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Hudson Farmers Market turns 15 as local growing season begins


HUDSON–On Saturday, May 12, a crowd of shoppers and local dignitaries congregated at the Hudson Farmers Market at 6th and Columbia Streets to celebrate its 15th anniversary at a grand opening with speeches accompanied by music and the roll of drums.

The market was started in 1997 by the late Milton Meisner with help from his friend Dr. Norman Posner, who had recently retired from his ob-gyn medical practice and wanted something to do.

“I had just retired from Albany Med and thought I’d go nuts if I didn’t keep busy,” Mr. Posner recalled. “It was fun. We took turns opening the place. We made sure our supervision was benign, but after someone showed up with pineapples and coconuts to sell, we vetted the farmers to make sure they were local. This market supports local farmers.”

Mr. Meisner was a farmer turned realtor. He grew up accompanying his father delivering eggs to Hudson customers. There was no longer a supermarket in Hudson and he wanted to provide a place where local people could buy fresh local foods. They started with a small group of four or five farmers. After Mr. Meisner stopped running the market, he ran a coffee concession there and showed up, rain or shine.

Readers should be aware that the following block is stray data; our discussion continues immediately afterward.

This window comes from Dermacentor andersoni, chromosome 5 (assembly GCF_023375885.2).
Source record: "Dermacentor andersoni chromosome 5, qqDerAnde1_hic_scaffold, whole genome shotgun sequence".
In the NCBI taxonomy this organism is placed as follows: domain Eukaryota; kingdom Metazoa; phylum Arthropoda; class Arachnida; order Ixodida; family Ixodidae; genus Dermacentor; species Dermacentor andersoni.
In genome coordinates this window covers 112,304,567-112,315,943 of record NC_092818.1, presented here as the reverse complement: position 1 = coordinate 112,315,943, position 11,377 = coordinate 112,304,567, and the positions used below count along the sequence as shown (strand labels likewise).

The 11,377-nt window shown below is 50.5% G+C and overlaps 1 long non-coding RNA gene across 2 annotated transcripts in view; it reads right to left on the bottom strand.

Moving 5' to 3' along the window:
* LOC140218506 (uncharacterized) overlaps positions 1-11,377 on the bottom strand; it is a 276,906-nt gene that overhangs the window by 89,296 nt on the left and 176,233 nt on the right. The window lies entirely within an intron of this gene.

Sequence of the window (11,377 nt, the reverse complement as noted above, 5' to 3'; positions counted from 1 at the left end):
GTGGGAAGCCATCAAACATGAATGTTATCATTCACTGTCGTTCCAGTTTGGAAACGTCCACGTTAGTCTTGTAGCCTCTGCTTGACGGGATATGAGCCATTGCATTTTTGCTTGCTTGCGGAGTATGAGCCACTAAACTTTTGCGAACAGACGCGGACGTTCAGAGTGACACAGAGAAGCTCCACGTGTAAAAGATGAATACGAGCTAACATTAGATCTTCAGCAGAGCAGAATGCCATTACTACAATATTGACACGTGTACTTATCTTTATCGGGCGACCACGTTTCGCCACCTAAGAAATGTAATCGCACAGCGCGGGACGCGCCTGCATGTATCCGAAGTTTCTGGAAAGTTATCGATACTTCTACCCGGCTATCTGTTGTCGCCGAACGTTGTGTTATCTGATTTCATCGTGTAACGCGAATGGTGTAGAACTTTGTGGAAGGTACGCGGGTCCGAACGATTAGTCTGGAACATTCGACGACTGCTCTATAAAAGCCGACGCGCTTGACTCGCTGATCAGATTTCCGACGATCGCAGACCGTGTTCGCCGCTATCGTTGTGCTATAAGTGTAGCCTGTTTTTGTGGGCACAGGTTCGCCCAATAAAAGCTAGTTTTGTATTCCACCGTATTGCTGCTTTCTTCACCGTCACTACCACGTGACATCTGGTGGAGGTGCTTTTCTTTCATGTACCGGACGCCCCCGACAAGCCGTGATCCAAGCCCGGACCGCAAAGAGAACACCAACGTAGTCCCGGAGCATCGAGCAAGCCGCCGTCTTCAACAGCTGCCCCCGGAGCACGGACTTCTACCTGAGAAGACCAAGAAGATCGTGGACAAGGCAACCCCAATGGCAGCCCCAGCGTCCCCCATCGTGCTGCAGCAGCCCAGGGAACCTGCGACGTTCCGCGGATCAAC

The market has grown to 32 vendors and shoppers can buy a variety of fresh fruit, vegetables, cheeses, meat, flowers, and other locally made products directly from the producers. “The market is much busier than it ever was,” said fruit farmer Dale Baker, who administered the market with Virginia Ambrose after Mr. Meisner and Mr. Posner retired.

The Market started in the park but soon moved to the municipal parking lot located between 5th and 6th streets on Columbia. “The park was dangerous,” said Mr. Posner. “There was no parking for vendors’ trucks or for customers and there were a lot of cars.”

The market is now a cooperative, with each vendor having one vote on operational questions, including the selection of new members. Vendors are required to sell food products made or grown locally.

The operation has benefitted from the growing awareness of consumers that if they don’t support local farming it may disappear, and farmers have gained a way to sell directly to the public, eliminating middlemen and enhancing their ability to make a living.

Chris and Katie Cashen, who run the Farm at Miller’s Crossing on Roxbury Road in Claverack, provide food to four different community supported agriculture (CSA) groups. The Hudson Market is their only retail outlet for their plants, flowers, vegetable seedlings, salad greens, frozen vegetables and meats. They have sold their produce at the market for 10 years.

“It’s been a lot of fun,” said Chris. “Hudson has seen a huge transformation, and the market has grown along with it. A synergy has developed between customers and vendors. The diversity of products helps customers go away happy. It’s become a great thing.”


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